"Chemical plants on shore are considered prime source of pollution." (Marc St. Gil, Lake Charles, Louisiana, June 1972. National Archives, EPA Documerica Project)
These photos are beautiful. They're also sad, and hopeful, and quaint.
In the 1970s the EPA commissioned photographers to roam the country and document daily life in places like coal mines, riverbanks, cities, and even an early clean tech conference in a motel parking lot. The images were meant to be a baseline to measure change in the years to come, but there was no funding to go back to the original places.
The Documerica project photos are up on Flickr now (hat tip to FastCoExist for posting some of these gems). It's an overwhelming album of nostalgia for everyday life, but also, devastatingly depressing to see how dirty and toxic so many inhabited places could be in the 1970s ... and how little has changed in some places today.
What makes the project so powerful though, is how beautiful the photography is, even of the mundane moments, or tragic scenarios like kids playing in a river next to a power plant.
Strum through the albums yourself and share your favorites with us on our Facebook page and we'll add more pics to this post later on.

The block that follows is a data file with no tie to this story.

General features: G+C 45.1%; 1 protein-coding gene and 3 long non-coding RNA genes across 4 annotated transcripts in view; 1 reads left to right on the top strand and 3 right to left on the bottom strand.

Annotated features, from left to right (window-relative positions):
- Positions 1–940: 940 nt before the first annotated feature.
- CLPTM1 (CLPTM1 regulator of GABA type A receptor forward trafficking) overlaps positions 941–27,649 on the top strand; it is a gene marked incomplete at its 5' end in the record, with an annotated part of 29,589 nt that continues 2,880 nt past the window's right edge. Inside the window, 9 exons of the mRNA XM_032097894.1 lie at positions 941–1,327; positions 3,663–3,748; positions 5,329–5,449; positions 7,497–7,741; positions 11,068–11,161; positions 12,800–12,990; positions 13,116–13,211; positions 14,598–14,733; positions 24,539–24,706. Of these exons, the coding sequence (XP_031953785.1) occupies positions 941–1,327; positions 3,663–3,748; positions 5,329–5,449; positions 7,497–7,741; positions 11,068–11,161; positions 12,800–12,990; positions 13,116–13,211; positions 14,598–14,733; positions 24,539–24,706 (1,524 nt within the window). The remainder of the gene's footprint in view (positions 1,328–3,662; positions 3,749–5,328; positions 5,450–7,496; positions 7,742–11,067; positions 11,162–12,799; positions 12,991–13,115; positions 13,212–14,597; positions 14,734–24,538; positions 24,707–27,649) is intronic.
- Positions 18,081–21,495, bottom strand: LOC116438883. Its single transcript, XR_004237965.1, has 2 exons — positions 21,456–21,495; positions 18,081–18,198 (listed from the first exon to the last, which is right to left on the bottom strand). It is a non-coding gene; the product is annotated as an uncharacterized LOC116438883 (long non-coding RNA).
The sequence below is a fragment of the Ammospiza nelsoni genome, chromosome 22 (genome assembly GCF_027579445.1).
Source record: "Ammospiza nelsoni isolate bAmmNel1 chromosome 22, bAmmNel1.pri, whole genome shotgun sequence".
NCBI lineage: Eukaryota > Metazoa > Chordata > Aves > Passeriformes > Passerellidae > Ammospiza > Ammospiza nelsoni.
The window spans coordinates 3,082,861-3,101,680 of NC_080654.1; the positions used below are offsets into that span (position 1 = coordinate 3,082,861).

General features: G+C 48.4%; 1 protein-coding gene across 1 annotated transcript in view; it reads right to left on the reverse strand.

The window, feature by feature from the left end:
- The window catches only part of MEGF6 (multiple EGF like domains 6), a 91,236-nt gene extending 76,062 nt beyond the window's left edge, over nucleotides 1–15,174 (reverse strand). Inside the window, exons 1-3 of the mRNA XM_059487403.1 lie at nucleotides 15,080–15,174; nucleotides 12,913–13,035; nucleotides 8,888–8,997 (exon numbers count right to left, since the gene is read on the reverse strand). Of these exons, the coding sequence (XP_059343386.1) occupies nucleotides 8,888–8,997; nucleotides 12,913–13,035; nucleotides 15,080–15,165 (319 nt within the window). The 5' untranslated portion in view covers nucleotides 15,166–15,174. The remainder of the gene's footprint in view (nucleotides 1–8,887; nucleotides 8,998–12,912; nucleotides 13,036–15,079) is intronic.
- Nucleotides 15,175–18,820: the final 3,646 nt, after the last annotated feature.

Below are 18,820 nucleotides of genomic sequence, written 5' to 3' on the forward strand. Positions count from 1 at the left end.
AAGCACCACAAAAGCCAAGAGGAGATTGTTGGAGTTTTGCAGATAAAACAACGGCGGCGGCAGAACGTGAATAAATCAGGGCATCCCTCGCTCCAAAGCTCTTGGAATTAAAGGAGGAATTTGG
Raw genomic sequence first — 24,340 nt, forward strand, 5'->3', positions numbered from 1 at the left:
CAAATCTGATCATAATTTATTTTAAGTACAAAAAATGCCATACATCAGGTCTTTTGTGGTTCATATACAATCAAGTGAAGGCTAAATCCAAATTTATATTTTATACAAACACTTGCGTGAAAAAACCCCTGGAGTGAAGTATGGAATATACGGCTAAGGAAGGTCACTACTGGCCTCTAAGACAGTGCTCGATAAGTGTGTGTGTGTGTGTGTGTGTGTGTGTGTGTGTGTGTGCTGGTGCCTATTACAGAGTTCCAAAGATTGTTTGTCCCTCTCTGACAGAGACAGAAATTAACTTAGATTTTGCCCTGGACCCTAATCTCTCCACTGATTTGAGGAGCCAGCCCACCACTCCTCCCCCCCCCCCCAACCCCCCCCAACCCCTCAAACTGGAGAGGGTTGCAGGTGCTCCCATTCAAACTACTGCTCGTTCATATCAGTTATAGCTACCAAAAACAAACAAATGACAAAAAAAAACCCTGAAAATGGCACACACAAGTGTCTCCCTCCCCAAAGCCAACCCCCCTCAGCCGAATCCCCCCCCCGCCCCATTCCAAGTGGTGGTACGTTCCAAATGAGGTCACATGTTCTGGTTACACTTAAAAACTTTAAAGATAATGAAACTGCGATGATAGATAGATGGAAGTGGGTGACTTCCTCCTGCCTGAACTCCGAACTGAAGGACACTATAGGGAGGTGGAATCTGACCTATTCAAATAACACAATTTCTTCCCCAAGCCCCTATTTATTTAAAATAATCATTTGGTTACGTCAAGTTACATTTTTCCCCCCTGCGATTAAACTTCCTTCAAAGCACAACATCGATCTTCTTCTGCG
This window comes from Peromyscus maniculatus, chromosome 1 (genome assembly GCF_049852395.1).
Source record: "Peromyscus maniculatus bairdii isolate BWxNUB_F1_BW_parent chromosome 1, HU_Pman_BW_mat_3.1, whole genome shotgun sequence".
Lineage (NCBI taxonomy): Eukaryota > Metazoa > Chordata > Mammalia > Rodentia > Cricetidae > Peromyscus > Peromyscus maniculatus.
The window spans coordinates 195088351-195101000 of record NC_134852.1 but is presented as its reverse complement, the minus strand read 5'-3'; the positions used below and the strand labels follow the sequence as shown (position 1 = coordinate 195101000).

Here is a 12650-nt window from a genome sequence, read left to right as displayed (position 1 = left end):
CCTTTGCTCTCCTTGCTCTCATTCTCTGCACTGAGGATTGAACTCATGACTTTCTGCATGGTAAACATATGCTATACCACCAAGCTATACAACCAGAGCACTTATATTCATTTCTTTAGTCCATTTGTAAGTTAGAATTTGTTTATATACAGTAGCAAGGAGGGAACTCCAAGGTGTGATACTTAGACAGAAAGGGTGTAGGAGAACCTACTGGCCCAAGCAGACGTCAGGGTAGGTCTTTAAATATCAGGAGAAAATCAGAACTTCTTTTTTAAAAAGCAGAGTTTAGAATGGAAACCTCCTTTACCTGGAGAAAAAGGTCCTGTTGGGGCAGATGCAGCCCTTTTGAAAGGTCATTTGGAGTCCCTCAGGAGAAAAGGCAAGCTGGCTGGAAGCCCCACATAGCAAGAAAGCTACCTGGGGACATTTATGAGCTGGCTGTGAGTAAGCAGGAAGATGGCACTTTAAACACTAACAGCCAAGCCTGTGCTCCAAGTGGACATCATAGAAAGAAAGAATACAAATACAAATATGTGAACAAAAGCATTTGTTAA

In the albums, there are also early editions of clean technology, like Frank Lodge's photos from the first First Symposium on Low Pollution Power Systems held at what seems to be a motel parking lot.
Exhibit at the First Symposium on Low Pollution Power Systems Development Held at the Marriott Motor Inn, Ann Arbor, Mich. Vehicles and Hardware Were Assembled at the EPA Ann Arbor Laboratory. Part of the Exhibit Was Held in the Motel Parking Lot the Ebs "Sundancer", an Experimental Electric Car, Gets Its Batteries Charged From an Outlet in the Parking Lot 10/1973 (Frank Lodge. National Archives, EPA Documerica Project)
"Children play in yard of Ruston home, while Tacoma smelter stack showers area with arsenic and lead residue." (Gene Daniels. Ruston, Washington, August 1972. National Archives, EPA Documerica Project)
David Falconer documented the fuel shortage in the west during the 1970s, as well as water pollution in the area at the time. (David Falconer, National Arcives, EPA Documerica Project)
Miner Wayne Gipson, 39, with His Daughter Tabitha, 3. He Has Just Gotten Home From His Job as a Conveyor Belt Operator in a Non-Union Mine. as Soon as He Arrives He Takes a Shower and Changes Into Clothes to Do Livestock Chores with His Two Sons. Gipson Was Born and Raised in Palmer, Tennessee, But Now Lives with His Family near Gruetli, near Chattanooga. He Moved North to Work and Married There, But Returned Because He and His Wife Think It Is a Better Place to Live 12/1974 (Jack Corn. National Archives, EPA Documerica Project)
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